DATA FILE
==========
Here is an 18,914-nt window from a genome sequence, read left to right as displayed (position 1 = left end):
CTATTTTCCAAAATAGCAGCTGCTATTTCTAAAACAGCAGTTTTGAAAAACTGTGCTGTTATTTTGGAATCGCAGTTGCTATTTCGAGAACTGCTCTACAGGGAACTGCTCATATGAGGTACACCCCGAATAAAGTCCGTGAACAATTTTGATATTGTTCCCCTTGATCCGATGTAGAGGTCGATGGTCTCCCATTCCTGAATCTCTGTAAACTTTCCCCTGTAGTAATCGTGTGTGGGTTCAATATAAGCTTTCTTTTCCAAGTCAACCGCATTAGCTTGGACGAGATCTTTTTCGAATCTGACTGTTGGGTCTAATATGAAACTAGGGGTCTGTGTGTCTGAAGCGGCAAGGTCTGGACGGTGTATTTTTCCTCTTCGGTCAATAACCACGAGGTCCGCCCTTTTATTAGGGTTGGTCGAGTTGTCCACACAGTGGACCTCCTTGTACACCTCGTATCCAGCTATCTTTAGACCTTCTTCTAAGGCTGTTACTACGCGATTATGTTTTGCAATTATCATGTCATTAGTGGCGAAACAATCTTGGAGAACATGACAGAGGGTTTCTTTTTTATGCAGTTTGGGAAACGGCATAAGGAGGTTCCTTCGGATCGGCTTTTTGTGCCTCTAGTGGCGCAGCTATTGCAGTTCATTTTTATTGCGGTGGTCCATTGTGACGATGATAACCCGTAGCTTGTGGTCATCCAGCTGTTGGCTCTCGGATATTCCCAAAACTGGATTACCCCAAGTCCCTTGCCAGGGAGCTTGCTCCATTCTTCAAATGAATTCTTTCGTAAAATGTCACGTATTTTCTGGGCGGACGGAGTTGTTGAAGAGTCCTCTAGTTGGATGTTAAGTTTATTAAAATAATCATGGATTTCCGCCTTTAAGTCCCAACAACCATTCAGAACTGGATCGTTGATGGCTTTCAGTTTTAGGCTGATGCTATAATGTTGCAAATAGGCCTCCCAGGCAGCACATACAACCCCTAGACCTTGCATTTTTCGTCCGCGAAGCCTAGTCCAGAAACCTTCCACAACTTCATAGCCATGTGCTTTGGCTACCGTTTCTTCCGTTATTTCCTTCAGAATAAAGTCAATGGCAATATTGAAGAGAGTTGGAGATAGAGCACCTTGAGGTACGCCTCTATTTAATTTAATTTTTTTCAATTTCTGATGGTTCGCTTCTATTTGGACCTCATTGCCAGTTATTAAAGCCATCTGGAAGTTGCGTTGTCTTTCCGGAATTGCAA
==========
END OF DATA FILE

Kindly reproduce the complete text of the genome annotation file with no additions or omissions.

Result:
Here is an 18,914-nt window from a genome sequence, read left to right as displayed (position 1 = left end):
CTATTTTCCAAAATAGCAGCTGCTATTTCTAAAACAGCAGTTTTGAAAAACTGTGCTGTTATTTTGGAATCGCAGTTGCTATTTCGAGAACTGCTCTACAGGGAACTGCTCATATGAGGTACACCCCGAATAAAGTCCGTGAACAATTTTGATATTGTTCCCCTTGATCCGATGTAGAGGTCGATGGTCTCCCATTCCTGAATCTCTGTAAACTTTCCCCTGTAGTAATCGTGTGTGGGTTCAATATAAGCTTTCTTTTCCAAGTCAACCGCATTAGCTTGGACGAGATCTTTTTCGAATCTGACTGTTGGGTCTAATATGAAACTAGGGGTCTGTGTGTCTGAAGCGGCAAGGTCTGGACGGTGTATTTTTCCTCTTCGGTCAATAACCACGAGGTCCGCCCTTTTATTAGGGTTGGTCGAGTTGTCCACACAGTGGACCTCCTTGTACACCTCGTATCCAGCTATCTTTAGACCTTCTTCTAAGGCTGTTACTACGCGATTATGTTTTGCAATTATCATGTCATTAGTGGCGAAACAATCTTGGAGAACATGACAGAGGGTTTCTTTTTTATGCAGTTTGGGAAACGGCATAAGGAGGTTCCTTCGGATCGGCTTTTTGTGCCTCTAGTGGCGCAGCTATTGCAGTTCATTTTTATTGCGGTGGTCCATTGTGACGATGATAACCCGTAGCTTGTGGTCATCCAGCTGTTGGCTCTCGGATATTCCCAAAACTGGATTACCCCAAGTCCCTTGCCAGGGAGCTTGCTCCATTCTTCAAATGAATTCTTTCGTAAAATGTCACGTATTTTCTGGGCGGACGGAGTTGTTGAAGAGTCCTCTAGTTGGATGTTAAGTTTATTAAAATAATCATGGATTTCCGCCTTTAAGTCCCAACAACCATTCAGAACTGGATCGTTGATGGCTTTCAGTTTTAGGCTGATGCTATAATGTTGCAAATAGGCCTCCCAGGCAGCACATACAACCCCTAGACCTTGCATTTTTCGTCCGCGAAGCCTAGTCCAGAAACCTTCCACAACTTCATAGCCATGTGCTTTGGCTACCGTTTCTTCCGTTATTTCCTTCAGAATAAAGTCAATGGCAATATTGAAGAGAGTTGGAGATAGAGCACCTTGAGGTACGCCTCTATTTAATTTAATTTTTTTCAATTTCTGATGGTTCGCTTCTATTTGGACCTCATTGCCAGTTATTAAAGCCATCTGGAAGTTGCGTTGTCTTTCCGGAATTGCAA